Which genres do you especially enjoy reading? And which do you avoid?
Depends on my mood. Before the pandemic, when I had more time, I was reading books about World War II and the courage of those working underground in the resistance movements — especially in the German resistance. And books about the Holocaust and the horrors of the slave trade. Or fictitious novels by authors such as Barbara Pym and Graham Greene, or romantic fiction by authors such as Rosamunde Pilcher or Mary Wesley. When I am exhausted, these days—mostly audiobooks.
I avoid most science fiction — except John Wyndham, who wrote “The Day of the Triffids” and “The Midwich Cuckoos.”
How do you organize your books?
Sadly, though everything was once nicely organized, I have no time to organize, and everyone kindly sends me their books, and there are the books from my childhood, and my mother’s childhood. Then there are the books of two aunts and my sister and her family of her. The huge Bibles of my grandfather, a Congregational minister, even some medical books of my Uncle Eric. We cannot bear to part with them. There are books in shelves on all three floors of our family house, along three long passages, in heaps in the office (now a chaotic mess — no time — things get shoved in), on shelves, on the table and in piles on the floor. There are sometimes even books piled up on the stairs.
What book might people be surprised to find on your shelves?
If they examined the catholic nature of all the piles of books, there is nothing that would surprise them.
What kind of reader were you as a child? Which childhood books and authors stick with you most?
There was no TV when I was a child. I learned from books—and nature. I read every book about animals I could find. Doctor Dolittle and Tarzan led me to dream about living with animals in Africa. And I spent hours and hours learning from a wonderful “grown-up” book, recently republished: “The Miracle of Life,” which took one through evolution, the different animal species from primates to insects to plants, human anatomy and the history of medicine. I collected poetry books — I especially loved the Romantic poetry of Keats, Shelley, etc., and then the war poets like Rupert Brooke and Wilfred Owen. I loved some of Shakespeare’s plays. “Uncle Tom’s Cabin,” by Harriet Beecher Stowe, made a huge impression on me, so that I am passionate about racial discrimination and work to address it, even in a small way, by bringing young people together from different cultures in JGI’s Roots & Shoots environmental and humanitarian program for young people.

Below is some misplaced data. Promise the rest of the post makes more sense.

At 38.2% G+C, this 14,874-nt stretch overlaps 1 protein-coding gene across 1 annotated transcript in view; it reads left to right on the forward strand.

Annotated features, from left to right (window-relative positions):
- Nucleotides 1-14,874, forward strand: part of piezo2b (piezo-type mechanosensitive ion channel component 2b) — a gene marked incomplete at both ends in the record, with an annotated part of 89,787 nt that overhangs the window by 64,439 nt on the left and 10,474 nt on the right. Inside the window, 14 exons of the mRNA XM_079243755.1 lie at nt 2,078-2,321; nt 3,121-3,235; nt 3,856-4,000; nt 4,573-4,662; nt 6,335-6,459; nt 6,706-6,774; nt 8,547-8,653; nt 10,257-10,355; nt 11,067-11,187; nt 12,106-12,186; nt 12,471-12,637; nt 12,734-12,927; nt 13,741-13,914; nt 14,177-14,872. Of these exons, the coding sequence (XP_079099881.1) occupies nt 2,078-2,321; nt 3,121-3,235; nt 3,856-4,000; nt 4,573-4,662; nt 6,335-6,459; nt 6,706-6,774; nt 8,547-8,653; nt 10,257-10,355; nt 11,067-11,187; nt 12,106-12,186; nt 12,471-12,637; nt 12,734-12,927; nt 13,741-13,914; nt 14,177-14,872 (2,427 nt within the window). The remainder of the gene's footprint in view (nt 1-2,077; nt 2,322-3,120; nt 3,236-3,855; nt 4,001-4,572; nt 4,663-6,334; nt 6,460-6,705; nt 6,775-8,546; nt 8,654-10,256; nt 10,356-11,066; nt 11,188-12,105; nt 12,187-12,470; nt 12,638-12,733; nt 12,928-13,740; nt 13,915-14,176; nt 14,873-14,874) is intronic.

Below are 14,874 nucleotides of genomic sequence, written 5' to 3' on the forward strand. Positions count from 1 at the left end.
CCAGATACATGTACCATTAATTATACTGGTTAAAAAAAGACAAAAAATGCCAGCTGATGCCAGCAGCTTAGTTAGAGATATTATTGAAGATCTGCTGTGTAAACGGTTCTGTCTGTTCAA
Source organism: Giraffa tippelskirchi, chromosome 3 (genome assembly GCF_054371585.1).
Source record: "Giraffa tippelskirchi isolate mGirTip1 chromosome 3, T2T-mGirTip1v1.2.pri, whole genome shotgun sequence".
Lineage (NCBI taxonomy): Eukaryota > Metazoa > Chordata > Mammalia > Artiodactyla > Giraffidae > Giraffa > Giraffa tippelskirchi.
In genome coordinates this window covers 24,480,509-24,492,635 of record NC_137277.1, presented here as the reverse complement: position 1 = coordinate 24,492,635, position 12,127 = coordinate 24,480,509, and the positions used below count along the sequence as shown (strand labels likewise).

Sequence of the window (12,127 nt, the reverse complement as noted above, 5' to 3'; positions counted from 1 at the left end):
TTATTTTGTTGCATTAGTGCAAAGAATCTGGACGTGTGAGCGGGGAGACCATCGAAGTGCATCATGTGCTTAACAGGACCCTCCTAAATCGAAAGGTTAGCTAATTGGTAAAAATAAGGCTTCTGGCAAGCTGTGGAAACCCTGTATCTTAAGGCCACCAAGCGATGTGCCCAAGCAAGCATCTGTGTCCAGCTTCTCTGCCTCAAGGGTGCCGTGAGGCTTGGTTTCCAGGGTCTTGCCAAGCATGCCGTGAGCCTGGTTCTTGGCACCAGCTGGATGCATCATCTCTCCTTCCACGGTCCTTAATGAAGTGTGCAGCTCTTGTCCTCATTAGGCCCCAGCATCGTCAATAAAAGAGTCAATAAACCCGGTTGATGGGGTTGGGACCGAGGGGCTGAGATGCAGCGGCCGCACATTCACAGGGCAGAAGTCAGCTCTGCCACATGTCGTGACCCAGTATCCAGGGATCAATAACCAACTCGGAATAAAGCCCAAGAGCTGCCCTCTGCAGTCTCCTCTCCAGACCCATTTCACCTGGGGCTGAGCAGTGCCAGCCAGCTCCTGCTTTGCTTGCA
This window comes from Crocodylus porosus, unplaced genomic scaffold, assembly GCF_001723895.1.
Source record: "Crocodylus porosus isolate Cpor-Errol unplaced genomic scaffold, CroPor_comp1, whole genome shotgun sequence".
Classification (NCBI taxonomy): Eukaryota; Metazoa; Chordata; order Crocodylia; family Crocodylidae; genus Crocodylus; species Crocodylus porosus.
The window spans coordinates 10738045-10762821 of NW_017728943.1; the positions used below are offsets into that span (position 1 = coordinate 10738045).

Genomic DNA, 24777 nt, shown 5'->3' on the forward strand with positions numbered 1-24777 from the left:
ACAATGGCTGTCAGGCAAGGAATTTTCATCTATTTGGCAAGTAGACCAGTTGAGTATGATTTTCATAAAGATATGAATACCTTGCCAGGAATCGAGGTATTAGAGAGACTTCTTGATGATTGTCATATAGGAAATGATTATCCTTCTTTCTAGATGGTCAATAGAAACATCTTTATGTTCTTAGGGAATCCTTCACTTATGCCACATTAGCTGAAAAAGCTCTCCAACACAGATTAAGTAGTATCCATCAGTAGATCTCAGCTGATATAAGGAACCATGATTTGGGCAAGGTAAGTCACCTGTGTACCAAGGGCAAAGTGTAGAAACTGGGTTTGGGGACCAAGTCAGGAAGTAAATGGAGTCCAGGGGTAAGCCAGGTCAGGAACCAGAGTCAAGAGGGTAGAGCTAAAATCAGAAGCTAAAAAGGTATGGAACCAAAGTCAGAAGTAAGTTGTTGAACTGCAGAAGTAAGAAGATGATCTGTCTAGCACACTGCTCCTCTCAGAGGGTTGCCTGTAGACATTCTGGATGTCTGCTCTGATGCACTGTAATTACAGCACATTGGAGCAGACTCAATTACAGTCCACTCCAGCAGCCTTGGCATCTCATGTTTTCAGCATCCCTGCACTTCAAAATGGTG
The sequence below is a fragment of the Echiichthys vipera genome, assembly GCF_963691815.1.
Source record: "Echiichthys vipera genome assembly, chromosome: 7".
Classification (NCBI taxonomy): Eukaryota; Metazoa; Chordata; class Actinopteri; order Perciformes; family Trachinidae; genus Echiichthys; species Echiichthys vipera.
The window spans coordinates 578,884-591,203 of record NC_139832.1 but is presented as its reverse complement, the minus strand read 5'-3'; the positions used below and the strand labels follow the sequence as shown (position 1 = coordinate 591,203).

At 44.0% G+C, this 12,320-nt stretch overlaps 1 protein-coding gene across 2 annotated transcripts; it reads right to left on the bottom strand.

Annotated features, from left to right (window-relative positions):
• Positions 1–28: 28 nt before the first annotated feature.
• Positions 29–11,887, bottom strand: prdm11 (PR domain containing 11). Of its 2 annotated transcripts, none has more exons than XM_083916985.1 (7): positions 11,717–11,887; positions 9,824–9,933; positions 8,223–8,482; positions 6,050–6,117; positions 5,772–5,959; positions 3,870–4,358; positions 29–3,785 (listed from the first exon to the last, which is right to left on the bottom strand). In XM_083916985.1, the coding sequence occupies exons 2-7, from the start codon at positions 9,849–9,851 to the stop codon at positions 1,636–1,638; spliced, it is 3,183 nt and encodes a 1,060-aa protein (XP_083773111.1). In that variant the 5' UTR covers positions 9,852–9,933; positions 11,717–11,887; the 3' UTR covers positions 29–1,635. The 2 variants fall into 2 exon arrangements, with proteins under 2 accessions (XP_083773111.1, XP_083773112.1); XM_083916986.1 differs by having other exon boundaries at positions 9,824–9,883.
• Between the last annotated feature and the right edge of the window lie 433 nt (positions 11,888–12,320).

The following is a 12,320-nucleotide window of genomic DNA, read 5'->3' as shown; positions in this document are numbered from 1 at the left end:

If you could require President Biden to read one book, what would it be?
I would not have presumed — but I asked someone connected with the Biden administration and he said that Biden is swamped daily in horrible news and that I should recommend my book (about to be published by Celadon) “The Book of Hope.” In which, prompted by the interviewer Doug Abrams, I outline my conviction that if we take action now we can turn things around. If we lose hope now — if the president of the United States loses hope — then we are doomed. We must get together and take action. Now, before it is too late.
You’re organizing a literary dinner party. Which three writers, dead or alive, do you invite?
Shakespeare, Tolkien, Jane Austen or Charlotte Bronte. Or, oh — I want Keats, Byron, Rachel Carson, Dickens, Darwin — and, oh, I so want Churchill and, and, and — my dinner party will need a banqueting hall to fit them all in!